|Governing Body members vote in favour of ordaining women as bishops Photo: Church in Wales|
The Bill proposed by the bishops of the Church in Wales to enable women to be consecrated as bishops was successfully amended by the Archdeacon of Llandaff, the Ven Peggy Jackson, and the Reverend Canon Jenny Wigley. Their amendment substituted a voluntary code of practice for the statutory provisions contained in the bishops' bill. Details can be found here along with the Select Committee's recommendations.
The resulting vote did reflect "the overwhelming view of Governing Body" which, judging by the "huge cheers" that followed, must have been made up largely of like-minded supporters. By contrast the result of the vote against women bishops in the Church of England last November was received in dignified silence. There were no celebratory outbursts but complaints followed alleging that the Synod vote did not represent the will of the Church. It did but not part of it - the Church of England. Nevertheless a campaign was launched to set aside the rules and fast track legislation which included a process of facilitated discussion and reconciliation. This process should provide a model for the Church in Wales to restore the trust that has been lost.
After the Governing Body vote the Archbishop of Wales, Dr Barry Morgan, said, “While we, as bishops, welcome the decision that women can now be ordained as bishops in Wales, we recognise that there are some people who do not. We want to make sure that adequate provision is made for them so that they will still feel valued and accepted in the Church and will continue to worship and minister alongside us. We have been entrusted to draw up a Code of Practice within a year and we are keen to consult as widely as possible with church members in order to reflect their views as best we can.”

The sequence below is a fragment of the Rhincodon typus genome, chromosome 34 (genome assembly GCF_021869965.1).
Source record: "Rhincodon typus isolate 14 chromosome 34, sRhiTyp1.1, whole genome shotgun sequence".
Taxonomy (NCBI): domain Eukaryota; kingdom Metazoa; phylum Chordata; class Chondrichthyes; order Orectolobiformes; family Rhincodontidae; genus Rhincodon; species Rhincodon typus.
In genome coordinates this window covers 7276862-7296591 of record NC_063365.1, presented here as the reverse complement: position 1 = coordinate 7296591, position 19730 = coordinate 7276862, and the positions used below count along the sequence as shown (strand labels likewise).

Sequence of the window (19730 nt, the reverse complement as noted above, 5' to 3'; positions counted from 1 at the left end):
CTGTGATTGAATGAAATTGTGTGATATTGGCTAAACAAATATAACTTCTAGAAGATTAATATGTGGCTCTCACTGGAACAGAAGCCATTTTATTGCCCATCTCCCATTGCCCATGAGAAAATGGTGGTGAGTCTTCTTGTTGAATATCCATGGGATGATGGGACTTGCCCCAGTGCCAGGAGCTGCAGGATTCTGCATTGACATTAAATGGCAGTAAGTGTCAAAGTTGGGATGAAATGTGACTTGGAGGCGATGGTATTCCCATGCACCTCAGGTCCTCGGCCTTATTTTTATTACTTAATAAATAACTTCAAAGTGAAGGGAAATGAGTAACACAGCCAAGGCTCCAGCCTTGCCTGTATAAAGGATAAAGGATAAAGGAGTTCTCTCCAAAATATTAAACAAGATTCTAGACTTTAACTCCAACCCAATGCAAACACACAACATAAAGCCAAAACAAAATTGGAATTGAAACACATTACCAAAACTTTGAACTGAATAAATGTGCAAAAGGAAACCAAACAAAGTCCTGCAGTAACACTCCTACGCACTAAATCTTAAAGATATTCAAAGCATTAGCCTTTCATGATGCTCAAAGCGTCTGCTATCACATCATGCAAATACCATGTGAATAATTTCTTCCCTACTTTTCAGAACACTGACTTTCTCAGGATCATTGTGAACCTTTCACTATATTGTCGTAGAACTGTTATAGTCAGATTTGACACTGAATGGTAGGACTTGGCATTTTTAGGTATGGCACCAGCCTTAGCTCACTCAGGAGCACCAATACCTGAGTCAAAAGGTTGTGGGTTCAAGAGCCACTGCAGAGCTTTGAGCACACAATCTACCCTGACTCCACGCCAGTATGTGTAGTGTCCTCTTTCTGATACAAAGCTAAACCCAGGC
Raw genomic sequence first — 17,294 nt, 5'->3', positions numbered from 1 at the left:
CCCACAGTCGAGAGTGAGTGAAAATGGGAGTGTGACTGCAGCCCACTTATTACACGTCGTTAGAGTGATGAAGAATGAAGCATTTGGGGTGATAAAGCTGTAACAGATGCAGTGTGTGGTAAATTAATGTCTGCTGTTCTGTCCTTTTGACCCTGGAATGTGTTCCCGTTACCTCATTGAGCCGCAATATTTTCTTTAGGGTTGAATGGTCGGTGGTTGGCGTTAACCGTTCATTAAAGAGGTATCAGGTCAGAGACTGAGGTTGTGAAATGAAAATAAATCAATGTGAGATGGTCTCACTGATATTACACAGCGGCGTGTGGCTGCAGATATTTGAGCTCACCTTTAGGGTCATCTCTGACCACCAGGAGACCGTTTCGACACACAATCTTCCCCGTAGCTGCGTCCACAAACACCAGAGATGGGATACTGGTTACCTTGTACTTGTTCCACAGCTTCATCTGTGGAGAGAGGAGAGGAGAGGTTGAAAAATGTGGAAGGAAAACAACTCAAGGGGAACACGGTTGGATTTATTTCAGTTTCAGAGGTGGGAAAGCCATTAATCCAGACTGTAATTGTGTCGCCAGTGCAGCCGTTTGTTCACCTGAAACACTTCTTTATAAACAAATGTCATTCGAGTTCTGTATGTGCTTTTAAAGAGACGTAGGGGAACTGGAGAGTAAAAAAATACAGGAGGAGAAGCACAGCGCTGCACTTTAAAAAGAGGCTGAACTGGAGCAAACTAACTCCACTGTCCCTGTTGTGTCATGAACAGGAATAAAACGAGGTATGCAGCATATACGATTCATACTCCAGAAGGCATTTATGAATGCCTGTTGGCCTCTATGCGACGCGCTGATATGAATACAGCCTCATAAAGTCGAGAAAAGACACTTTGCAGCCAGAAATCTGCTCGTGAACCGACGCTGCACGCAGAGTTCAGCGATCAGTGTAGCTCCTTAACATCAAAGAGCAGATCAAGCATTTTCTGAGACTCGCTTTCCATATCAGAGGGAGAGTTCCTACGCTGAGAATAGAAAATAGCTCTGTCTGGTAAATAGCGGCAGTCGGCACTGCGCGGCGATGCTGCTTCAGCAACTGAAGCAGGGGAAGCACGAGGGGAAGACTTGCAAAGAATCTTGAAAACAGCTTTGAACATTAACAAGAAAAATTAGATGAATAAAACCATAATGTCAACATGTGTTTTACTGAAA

The Church in Wales suffers from a lingering problem. Those with conscientious objections to the decision to ordain women no longer "feel accepted and valued within the Church". The lack of trust caused by the decision of the Bench of Bishops not to replace the Provincial Assistant Bishop has to be addressed if "adequate provision" is to have any meaning.
On the face of it the Church in Wales made its position clear in a press release here: As part of the legislation passed, the Bishops are required to draw up a Code of Practice to ensure all members of the Church, including those with conscientious objections to the decision, continued to feel accepted and valued within the Church. [My emphasis - Ed.]
Our amendment seeks explicitly to restore the relationship of Trust between the body of the Church in Wales and the Bench of Bishops, and to reassert the desire for this trust to lie at the heart of the bishops’ ministry and their role as a focus for unity.
Our amendment would bring Church in Wales legislation more closely into line with other churches in the Anglican Communion who have passed legislation to enable the consecration of women bishops - in particular the Scottish Episcopal Church and the Church of Ireland. In none other of the churches of the Anglican Communion so far has provision been made for conscientious dissent in legislation, but only in Codes of Practice. We do not believe that Wales should be the one to set a new precedent on this matter.
If the challenge is beyond the Bench permission must be granted and arrangements made for bishops to cross borders in the new spirit of church unity. That at least will ensure that all members of the Church, including those with conscientious objections, feel accepted and valued again.